Tuesday, August 17, 2010

Floating Down The River Without A Care (or Cellphone)

A recent New York Times article investigated how being outdoors and away from technology affects the brain.

The article reports on five neuroscientists who spent a week drifting down the San Juan River, camping on the banks and hiking the canyons.

No cell phones. No e-mail. No laptops.

They set out in nature to better understand how technology alters our thoughts and behavior, and how nature might reverse those changes.

They focused on how attention, memory and learning are affected when technology is removed from a person’s physical landscape.

The travelers discussed a seminal study from the University of Michigan that showed people can better learn after walking in the woods than after walking a busy street.

The study indicates that learning centers in the brain become taxed when asked to process information, even during the relatively passive experience of taking in an urban setting.
Sleep Medicine experts are also interested in how technology impacts children’s sleep patterns and ability to learn.

Recent studies found that adolescents used multiple forms of technology late into the night, including gaming systems, cell phones, and computers. As a result, they demonstrated difficulty staying awake and alert throughout the day.

This press release from the American Academy of Sleep Medicine explains why it’s important to remove technology from the bedroom. It provides tips on improving sleeping habits and, as a result, overall health.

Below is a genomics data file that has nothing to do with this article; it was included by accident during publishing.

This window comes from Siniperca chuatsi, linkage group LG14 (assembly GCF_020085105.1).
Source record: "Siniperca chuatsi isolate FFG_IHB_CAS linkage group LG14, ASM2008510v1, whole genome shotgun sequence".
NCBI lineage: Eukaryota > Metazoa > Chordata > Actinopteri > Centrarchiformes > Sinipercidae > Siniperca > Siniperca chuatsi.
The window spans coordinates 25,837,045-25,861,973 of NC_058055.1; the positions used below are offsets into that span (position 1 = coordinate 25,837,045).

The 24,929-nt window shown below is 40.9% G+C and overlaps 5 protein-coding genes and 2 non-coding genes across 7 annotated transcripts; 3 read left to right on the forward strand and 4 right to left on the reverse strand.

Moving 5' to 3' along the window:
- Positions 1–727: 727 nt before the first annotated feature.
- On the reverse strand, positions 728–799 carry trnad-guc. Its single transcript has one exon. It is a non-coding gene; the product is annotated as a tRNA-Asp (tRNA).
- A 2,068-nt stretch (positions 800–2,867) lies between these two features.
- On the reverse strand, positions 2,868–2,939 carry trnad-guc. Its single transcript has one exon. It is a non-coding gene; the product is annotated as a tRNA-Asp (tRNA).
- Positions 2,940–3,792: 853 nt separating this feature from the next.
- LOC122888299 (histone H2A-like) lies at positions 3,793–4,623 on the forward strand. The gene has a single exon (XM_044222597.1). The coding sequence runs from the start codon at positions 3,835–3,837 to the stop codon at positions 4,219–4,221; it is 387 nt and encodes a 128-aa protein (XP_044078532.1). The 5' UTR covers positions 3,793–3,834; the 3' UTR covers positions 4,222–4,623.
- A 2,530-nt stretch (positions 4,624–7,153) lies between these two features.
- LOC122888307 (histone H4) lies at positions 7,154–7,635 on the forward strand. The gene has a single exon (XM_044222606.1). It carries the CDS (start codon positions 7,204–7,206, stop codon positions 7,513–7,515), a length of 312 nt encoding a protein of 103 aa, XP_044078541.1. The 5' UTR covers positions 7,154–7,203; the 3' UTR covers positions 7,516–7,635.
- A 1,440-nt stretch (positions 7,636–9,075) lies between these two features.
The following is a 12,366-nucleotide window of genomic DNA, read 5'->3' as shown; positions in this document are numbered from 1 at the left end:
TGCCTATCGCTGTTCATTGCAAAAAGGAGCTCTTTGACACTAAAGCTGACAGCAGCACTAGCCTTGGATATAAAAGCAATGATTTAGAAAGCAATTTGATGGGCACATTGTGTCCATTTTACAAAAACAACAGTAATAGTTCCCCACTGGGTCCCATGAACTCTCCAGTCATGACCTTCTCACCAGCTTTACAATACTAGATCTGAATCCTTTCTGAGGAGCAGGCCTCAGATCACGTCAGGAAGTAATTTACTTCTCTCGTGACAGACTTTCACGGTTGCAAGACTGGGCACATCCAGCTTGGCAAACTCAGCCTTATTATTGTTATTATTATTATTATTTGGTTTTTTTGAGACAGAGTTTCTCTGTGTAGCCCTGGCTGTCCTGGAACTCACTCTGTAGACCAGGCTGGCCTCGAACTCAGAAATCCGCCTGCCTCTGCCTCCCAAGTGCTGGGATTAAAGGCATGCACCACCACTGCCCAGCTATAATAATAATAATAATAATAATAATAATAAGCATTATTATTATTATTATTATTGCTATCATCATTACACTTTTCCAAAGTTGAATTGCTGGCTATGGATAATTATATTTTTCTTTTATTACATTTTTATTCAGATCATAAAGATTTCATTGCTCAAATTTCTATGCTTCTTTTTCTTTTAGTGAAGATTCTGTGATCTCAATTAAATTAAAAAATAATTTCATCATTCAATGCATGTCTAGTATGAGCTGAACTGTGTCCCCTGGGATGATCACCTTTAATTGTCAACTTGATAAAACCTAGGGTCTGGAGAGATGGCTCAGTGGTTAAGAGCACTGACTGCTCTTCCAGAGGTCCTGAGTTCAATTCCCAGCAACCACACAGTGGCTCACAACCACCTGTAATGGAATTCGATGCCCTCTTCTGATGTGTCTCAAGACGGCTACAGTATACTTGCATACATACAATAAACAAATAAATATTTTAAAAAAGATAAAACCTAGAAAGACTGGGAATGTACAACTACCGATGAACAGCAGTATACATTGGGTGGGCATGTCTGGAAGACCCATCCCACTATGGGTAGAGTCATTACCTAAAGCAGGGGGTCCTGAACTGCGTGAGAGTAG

Pre-bedtime activities like drinking milk, taking a bath, teeth-brushing, and reading a non-stimulating book will signal to the brain that it’s time to sleep. Exercise, caffeine, and sugary foods should be avoided. The ideal sleeping atmosphere is a dark, quiet room that is kept below 75 F.

Image by Inaz

No comments:

Post a Comment

Disclaimer

The Official Blog of the American Academy of Dental Sleep Medicine (AADSM) is intended as an information source only. Content of this blog should not be used for self-diagnosis or treatment, and it is not a substitute for medical care, which should be provided by the appropriate health care professional. If you suspect you have a sleep-related breathing disorder, such as obstructive sleep apnea (OSA), you should consult your personal physician or visit an AASM-accredited sleep disorders center. The AADSM, and the American Academy of Sleep Medicine, as the managing agent of the AADSM, assume no liability for the information contained on the Official Blog of the AADSM or for its use.